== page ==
Museum exhibition tells the tale of the Witchfinder General

The Cromwell Museum in Huntingdon has reopened following the easing of lockdown restrictions – with some local horrible histories to thrill visitors.

Sunday, 23rd May 2021, 7:52 am
Stuart Orme, curator of The Cromwell Museum.

After closing its doors for a second time in December 2020 due to the pandemic, the team at the museum has been working behind the scenes to not only make the attraction Covid-safe to welcome back visitors from May 19 but has been running successful online lectures and educational events for school children.

But to kick off a new season of exhibitions, a new display explains how nine local people became victims of the infamous Witchfinder General in one of the darker episodes in Huntingdon’s history.

This year is the 375th anniversary of the visitation of one of the most sinister figures in 17th century history to the town, the infamous, self-styled ‘Witchfinder General’ Matthew Hopkins. In May 1646 nine women and men from Huntingdonshire were accused and tried for witchcraft; at least four were condemned and hanged on Mill Common.

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Museum Curator Stuart Orme (pictured) said: “In the 1600s many people still believed in magic as a way of explaining the world around them, at a time when scientific knowledge was limited.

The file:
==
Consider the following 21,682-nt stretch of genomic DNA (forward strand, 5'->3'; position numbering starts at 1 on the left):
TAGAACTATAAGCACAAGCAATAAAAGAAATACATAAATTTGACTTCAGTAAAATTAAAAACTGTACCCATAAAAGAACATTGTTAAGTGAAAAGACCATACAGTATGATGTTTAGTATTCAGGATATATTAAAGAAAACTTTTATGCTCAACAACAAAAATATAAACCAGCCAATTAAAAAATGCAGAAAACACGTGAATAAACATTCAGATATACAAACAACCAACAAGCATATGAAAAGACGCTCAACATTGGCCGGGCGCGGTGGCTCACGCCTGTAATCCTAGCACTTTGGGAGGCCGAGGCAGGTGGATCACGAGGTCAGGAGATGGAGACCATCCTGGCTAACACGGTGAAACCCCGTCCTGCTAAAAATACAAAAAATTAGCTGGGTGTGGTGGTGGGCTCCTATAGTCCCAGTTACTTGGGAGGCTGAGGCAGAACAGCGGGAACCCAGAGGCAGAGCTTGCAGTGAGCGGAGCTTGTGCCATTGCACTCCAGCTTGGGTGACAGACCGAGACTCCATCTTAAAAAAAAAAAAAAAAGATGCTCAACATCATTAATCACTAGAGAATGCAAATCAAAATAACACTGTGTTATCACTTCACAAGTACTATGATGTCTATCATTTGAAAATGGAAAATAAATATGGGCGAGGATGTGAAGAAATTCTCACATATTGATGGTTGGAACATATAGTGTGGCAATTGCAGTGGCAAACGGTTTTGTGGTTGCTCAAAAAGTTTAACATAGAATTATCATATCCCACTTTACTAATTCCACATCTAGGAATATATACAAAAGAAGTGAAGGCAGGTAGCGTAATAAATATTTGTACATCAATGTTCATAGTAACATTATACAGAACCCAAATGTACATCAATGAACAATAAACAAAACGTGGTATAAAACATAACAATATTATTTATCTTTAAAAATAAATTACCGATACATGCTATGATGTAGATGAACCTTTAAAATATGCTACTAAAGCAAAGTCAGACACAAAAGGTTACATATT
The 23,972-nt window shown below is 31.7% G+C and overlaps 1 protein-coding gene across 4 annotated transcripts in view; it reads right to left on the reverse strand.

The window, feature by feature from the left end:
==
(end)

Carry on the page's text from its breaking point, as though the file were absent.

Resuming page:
“This wasn’t the first time that Huntingdon had seen people accused of witchcraft, another famous case being in 1593, with infamous ‘Witches of Warboys’. The trials in 1646 were part of Hopkins’ reign of terror across East Anglia, in which over 100 people were executed.”

This exhibition is one of a series of planned events to allow people to re-engage with the Museum and will be followed by an exciting outdoor display of Cromwell-related artwork at locations around the town with the support of local businesses.

It is hoped that as restrictions ease further, the museum will continue to feature highly on families’ and history lovers’ ‘go to’ stay-cation attraction.

Stuart added: “We are thrilled to soon be welcoming visitors back, and although our overseas visitors are not yet able to see us in person, our online lectures and events will continue for enthusiasts who are unable to travel to the museum.”

“For the many who can, there is plenty in the pipeline which we hope we build on the stay-cation audience and help to rejuvenate the town centre.”

For more details about the Cromwell Museum visit www.cromwellmuseum.org